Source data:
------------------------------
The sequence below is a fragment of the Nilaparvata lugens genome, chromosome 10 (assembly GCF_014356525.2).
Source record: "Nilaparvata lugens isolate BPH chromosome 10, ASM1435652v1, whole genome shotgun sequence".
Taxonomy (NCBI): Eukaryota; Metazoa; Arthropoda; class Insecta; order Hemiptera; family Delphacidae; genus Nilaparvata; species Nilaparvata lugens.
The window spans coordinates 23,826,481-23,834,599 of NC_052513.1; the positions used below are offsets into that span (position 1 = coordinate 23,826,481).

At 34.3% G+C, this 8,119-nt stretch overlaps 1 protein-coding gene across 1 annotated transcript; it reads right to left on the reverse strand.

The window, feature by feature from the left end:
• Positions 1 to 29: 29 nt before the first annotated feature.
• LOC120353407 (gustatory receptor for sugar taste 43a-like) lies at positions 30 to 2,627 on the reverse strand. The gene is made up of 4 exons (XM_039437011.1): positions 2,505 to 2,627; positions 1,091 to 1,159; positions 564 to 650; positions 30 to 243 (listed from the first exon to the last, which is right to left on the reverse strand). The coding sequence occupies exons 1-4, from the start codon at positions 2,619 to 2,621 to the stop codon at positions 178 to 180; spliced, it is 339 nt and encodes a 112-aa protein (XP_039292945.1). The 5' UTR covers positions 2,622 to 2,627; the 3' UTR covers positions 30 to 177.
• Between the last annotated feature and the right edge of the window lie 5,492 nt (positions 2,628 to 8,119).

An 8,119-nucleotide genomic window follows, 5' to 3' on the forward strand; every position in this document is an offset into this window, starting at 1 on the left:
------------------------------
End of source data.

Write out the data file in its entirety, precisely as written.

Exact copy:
The sequence below is a fragment of the Nilaparvata lugens genome, chromosome 10 (assembly GCF_014356525.2).
Source record: "Nilaparvata lugens isolate BPH chromosome 10, ASM1435652v1, whole genome shotgun sequence".
Taxonomy (NCBI): Eukaryota; Metazoa; Arthropoda; class Insecta; order Hemiptera; family Delphacidae; genus Nilaparvata; species Nilaparvata lugens.
The window spans coordinates 23,826,481-23,834,599 of NC_052513.1; the positions used below are offsets into that span (position 1 = coordinate 23,826,481).

At 34.3% G+C, this 8,119-nt stretch overlaps 1 protein-coding gene across 1 annotated transcript; it reads right to left on the reverse strand.

The window, feature by feature from the left end:
• Positions 1 to 29: 29 nt before the first annotated feature.
• LOC120353407 (gustatory receptor for sugar taste 43a-like) lies at positions 30 to 2,627 on the reverse strand. The gene is made up of 4 exons (XM_039437011.1): positions 2,505 to 2,627; positions 1,091 to 1,159; positions 564 to 650; positions 30 to 243 (listed from the first exon to the last, which is right to left on the reverse strand). The coding sequence occupies exons 1-4, from the start codon at positions 2,619 to 2,621 to the stop codon at positions 178 to 180; spliced, it is 339 nt and encodes a 112-aa protein (XP_039292945.1). The 5' UTR covers positions 2,622 to 2,627; the 3' UTR covers positions 30 to 177.
• Between the last annotated feature and the right edge of the window lie 5,492 nt (positions 2,628 to 8,119).

An 8,119-nucleotide genomic window follows, 5' to 3' on the forward strand; every position in this document is an offset into this window, starting at 1 on the left: